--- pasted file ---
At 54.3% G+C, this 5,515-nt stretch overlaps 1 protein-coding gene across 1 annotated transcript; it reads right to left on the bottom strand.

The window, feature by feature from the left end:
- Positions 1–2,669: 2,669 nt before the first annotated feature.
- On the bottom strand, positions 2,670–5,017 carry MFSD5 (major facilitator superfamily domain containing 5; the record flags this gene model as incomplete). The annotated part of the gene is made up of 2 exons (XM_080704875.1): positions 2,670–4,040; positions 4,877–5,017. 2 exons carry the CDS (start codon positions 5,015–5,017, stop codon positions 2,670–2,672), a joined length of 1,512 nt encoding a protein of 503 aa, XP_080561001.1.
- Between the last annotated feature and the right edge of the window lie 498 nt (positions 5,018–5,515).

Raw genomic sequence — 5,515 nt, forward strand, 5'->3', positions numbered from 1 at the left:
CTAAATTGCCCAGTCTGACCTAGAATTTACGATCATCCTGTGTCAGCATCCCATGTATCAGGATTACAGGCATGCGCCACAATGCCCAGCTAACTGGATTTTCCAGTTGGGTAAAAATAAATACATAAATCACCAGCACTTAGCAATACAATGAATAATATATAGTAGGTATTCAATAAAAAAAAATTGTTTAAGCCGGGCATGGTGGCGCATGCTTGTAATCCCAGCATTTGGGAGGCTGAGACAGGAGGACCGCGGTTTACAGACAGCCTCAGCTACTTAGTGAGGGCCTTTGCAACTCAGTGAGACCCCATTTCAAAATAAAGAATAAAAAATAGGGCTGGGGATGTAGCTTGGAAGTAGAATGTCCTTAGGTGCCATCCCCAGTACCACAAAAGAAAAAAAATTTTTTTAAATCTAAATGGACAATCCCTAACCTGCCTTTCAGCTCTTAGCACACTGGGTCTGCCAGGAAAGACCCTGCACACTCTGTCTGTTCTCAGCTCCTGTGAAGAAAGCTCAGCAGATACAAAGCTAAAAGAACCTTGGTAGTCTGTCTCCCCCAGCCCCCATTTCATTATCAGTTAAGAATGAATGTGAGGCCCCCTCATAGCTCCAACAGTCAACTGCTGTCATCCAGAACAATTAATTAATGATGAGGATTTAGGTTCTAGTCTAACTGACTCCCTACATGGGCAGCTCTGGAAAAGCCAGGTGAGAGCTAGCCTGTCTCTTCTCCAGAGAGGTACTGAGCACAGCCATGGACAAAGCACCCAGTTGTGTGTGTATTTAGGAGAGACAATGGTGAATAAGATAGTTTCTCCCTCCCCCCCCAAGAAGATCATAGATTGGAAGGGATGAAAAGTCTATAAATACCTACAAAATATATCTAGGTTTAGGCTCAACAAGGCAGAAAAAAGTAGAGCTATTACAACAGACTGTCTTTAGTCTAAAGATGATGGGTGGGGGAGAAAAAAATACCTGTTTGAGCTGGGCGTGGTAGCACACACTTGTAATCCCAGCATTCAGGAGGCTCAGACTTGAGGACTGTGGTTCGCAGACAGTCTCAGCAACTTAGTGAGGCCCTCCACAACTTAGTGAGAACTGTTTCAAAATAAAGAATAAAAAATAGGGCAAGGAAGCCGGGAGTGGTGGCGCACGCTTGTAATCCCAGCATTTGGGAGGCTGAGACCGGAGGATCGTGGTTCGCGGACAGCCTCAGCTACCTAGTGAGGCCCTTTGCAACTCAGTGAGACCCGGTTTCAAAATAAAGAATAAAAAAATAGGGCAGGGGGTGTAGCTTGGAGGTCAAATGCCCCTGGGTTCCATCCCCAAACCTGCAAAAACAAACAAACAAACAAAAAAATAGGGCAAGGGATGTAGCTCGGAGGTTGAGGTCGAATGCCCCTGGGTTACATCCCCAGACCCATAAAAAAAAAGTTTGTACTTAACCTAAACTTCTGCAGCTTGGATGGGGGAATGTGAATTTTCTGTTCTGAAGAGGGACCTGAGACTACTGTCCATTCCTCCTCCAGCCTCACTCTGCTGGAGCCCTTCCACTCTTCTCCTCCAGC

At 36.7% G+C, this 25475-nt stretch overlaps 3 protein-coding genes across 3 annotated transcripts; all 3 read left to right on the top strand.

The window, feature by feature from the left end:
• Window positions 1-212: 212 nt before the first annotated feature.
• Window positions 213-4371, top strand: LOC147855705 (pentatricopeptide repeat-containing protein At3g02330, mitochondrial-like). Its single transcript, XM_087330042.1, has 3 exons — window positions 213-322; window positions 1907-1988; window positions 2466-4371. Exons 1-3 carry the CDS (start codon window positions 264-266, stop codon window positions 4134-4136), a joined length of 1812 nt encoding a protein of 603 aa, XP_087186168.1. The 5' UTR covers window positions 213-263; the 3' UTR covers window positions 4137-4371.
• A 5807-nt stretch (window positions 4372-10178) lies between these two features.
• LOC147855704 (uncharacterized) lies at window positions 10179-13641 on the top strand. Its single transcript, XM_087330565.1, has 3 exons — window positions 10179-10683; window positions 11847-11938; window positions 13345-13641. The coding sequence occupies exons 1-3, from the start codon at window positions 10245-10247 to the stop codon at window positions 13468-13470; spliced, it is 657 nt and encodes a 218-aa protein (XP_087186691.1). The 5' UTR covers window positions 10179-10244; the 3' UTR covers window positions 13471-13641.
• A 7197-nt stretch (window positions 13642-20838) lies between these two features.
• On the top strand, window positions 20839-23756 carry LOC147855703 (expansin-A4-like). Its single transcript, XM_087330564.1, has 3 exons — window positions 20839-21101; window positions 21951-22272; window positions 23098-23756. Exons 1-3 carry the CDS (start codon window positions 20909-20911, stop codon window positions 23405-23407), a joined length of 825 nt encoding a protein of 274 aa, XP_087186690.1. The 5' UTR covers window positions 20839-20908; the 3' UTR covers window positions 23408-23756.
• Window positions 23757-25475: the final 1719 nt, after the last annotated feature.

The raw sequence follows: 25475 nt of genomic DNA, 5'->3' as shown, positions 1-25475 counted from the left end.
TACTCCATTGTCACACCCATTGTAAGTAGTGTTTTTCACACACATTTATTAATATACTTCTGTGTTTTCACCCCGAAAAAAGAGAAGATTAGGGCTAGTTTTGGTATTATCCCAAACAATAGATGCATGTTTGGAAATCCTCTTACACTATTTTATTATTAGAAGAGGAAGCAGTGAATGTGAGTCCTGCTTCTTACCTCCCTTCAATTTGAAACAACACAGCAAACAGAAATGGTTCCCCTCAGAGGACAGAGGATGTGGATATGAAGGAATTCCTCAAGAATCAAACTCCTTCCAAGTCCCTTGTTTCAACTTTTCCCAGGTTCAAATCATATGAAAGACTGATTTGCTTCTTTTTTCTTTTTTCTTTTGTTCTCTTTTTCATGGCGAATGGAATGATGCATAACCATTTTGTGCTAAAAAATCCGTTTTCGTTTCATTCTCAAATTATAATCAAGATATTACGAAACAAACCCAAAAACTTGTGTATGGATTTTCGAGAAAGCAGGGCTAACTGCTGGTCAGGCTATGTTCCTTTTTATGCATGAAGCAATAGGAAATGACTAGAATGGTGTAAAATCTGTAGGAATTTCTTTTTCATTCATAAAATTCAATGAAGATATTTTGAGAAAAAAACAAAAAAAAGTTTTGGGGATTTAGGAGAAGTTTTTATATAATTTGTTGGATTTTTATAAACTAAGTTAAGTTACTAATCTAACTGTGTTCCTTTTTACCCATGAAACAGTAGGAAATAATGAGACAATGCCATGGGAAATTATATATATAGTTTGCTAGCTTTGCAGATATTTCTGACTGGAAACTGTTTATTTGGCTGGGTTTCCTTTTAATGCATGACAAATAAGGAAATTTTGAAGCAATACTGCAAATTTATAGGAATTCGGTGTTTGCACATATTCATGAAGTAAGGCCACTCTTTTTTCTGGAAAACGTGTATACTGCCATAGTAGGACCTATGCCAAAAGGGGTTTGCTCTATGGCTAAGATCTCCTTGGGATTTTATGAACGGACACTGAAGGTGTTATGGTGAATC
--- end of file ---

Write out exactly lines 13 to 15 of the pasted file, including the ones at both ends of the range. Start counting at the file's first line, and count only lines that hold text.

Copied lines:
• LOC147855704 (uncharacterized) lies at window positions 10179-13641 on the top strand. Its single transcript, XM_087330565.1, has 3 exons — window positions 10179-10683; window positions 11847-11938; window positions 13345-13641. The coding sequence occupies exons 1-3, from the start codon at window positions 10245-10247 to the stop codon at window positions 13468-13470; spliced, it is 657 nt and encodes a 218-aa protein (XP_087186691.1). The 5' UTR covers window positions 10179-10244; the 3' UTR covers window positions 13471-13641.
• A 7197-nt stretch (window positions 13642-20838) lies between these two features.
• On the top strand, window positions 20839-23756 carry LOC147855703 (expansin-A4-like). Its single transcript, XM_087330564.1, has 3 exons — window positions 20839-21101; window positions 21951-22272; window positions 23098-23756. Exons 1-3 carry the CDS (start codon window positions 20909-20911, stop codon window positions 23405-23407), a joined length of 825 nt encoding a protein of 274 aa, XP_087186690.1. The 5' UTR covers window positions 20839-20908; the 3' UTR covers window positions 23408-23756.